Japanese Architecture and Urbanism Talk - 2 December 2021
Join Stephanie Mills at WAZA Japan Labo for #FirstThursdays on 2 December 2021 for a talk that explores Japanese architecture and city design.
When I studied architecture at the UKZN in the early1970s there was not much material available about Japanese architecture and culture. However, my interest was piqued by two opposites on the Japanese design spectrum: In History of Architecture, we had a module on the Katsura Imperial Villa (Katsura Rikyū) and garden in Southwest Kyoto which ignited a love of Japanese gardens. In contrast, the library’s architectural journals, revealed, amongst others, the works of Kenzo Tange following the 1964 Tokyo Olympics, the brave new world of Britain’s Archigram and the Metabolist Movement epitomised by Kisho Kurakawa’s Nakagin Capsule Tower in Ginza, Tokyo (1970-72). Although now threatened with demolition, this building was an inspiration and extremely prescient given today’s move towards small personal spaces (tiny houses, pod hotels), shared commons (co-living) and plug-in pods / prefabrication with adaptive reuse in mind. As a student of Futures Thinking and the drivers of change in cities, Japan still is, for me, one of the front runners in metropolitan experimental future living.
During the 1980’s while studying urban design at Harvard’s Graduate School of Design, and subsequently after moving to London, my exposure to Japanese design and culture grew through architectural discourse, film, fashion and food. Like many creatives I am attracted to the clothing designed by Issey Miyake and Yohji Yamamoto. There is something uniquely ‘architectural’ about the form and materiality of their garments.
At this time, German filmmaker Wim Wenders was commissioned by the Pompidou Centre in Paris to make a documentary film about Yohji Yamamoto. NOTEBOOK ON CITIES AND CLOTHES – which Wenders describes as a video essay - was released in 1989. The narrative takes place between Yamamoto’s studio in Tokyo – and Paris, where he is preparing for a show. Between places, Wenders uses parallel footage on his videocam while traversing the (somewhat similar) Paris Périphérique and the Tokyo Expressway. The film is an intriguing dialogue about identity, craftsmanship, authorship, and the similarity between the iterative, creative, processes of editing a film and assembling a garment. Yamamoto defines craftsmanship as “finding the true essence of a thing in the process of fabricating it.” He says he does not identify with being a ‘fashion designer’ rather as a ‘dressmaker’ (tailor), a vocation inherited from his mother. While not unique to Japan, this attitude and tradition of passing down vocations and skillsets, resonates when I experience Japanese design be it a simple implement or a building.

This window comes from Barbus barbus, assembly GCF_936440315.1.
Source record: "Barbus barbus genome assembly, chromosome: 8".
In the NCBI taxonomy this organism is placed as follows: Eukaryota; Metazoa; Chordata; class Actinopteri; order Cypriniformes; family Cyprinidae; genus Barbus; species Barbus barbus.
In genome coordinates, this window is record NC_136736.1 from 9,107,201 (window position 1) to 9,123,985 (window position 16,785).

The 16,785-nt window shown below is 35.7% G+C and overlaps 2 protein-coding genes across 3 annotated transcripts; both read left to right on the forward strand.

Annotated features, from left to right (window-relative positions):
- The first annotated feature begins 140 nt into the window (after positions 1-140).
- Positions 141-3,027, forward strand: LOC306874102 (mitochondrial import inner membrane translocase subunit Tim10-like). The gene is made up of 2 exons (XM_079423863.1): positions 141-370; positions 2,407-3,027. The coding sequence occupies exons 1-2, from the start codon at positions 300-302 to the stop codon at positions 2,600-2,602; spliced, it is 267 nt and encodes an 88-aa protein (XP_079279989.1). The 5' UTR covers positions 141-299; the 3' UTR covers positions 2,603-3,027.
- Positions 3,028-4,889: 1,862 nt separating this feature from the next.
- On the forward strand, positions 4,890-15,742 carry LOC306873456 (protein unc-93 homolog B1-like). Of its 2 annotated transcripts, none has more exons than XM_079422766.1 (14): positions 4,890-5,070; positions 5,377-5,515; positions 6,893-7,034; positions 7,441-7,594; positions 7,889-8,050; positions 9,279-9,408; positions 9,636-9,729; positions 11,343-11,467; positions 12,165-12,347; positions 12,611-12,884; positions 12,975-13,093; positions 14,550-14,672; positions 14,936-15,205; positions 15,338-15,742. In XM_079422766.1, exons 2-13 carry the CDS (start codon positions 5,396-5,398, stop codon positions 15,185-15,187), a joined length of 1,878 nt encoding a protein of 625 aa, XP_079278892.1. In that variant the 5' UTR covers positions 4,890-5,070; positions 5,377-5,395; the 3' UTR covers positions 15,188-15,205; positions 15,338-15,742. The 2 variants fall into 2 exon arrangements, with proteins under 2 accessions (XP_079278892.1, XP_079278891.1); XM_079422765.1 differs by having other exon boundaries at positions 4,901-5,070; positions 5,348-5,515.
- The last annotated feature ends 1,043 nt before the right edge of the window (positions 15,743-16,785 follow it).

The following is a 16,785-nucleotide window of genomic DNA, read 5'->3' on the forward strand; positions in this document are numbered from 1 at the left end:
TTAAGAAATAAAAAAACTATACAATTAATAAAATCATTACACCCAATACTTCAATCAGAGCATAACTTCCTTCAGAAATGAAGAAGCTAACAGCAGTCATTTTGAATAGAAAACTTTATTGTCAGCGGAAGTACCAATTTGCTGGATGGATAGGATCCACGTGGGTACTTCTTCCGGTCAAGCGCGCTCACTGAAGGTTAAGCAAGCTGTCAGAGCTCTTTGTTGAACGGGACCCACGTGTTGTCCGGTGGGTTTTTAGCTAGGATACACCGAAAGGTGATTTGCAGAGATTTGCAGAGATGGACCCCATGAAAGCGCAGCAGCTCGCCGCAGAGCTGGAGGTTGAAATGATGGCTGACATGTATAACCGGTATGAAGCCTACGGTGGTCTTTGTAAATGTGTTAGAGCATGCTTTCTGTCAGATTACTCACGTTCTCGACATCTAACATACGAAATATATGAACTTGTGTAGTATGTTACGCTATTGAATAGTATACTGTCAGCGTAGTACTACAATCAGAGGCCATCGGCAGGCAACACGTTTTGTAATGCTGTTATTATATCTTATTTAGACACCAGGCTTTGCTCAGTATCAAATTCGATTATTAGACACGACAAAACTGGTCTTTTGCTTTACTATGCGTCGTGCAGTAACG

In recent years, exposure to Japanese design, culture and food has grown substantially in major cities including London, New York and Paris. People have become familiar with retail brands such as Muji and Uniqlo. Two Japan Centres in Central London have been joined by Japan House in Kensington. A venue for multi-faceted cultural exchange combining retail, restaurant, travel, exhibition, library, and lecture spaces, it’s become a favourite destination.
Prior to visiting Japan in 2018 (I don’t know why it took me so long), my first-hand experience of buildings by Japanese architects was in other countries. Being in Japan was profoundly stimulating. I felt equally ‘at home’ and ‘other’ there but insatiably curious. I had planned to return in 2020 for an extended period of exploratory travel in the country – and to live in a ‘share house’ – a model of collective living. This was not to be. Instead, during lockdown I enrolled in online MOOCs offered by the University of Tokyo. One series ‘FOUR FACETS OF CONTEMPORARY JAPANESE ARCHITECTURE’ was co-hosted by Kengo Kuma and Yusuke Obuchi; another “TOKYO HILLSIDE, TOKYO RIVERSIDE’ was convened by Shunya Yoshimi, a Professor of Sociology, Cultural and Media Studies. For my talk, I’ve distilled some themes from a combination of all of the above. I hope you enjoy it.
What is provided:
- Reserved seating for pre-booked guests.
- Complimentary green tea and cookies by WAZA.
What each participant should bring:
- No prescribed items required.
WAZA is open for shopping and attendees receive discount on the day.
Q: Is it necessary to buy a free ticket?
A: Entry is free, but preference will be given to guests with pre-booked tickets. In the event that there are seats available, walk-ins will be allowed, but it is strongly recommended to reserve your seat, since we will only allow a certain number of people.
- Masks are compulsory.
- A maximum of 20 people will be allowed in the shop at a time (workshop participants and hosts).
- Right of Admission Reserved.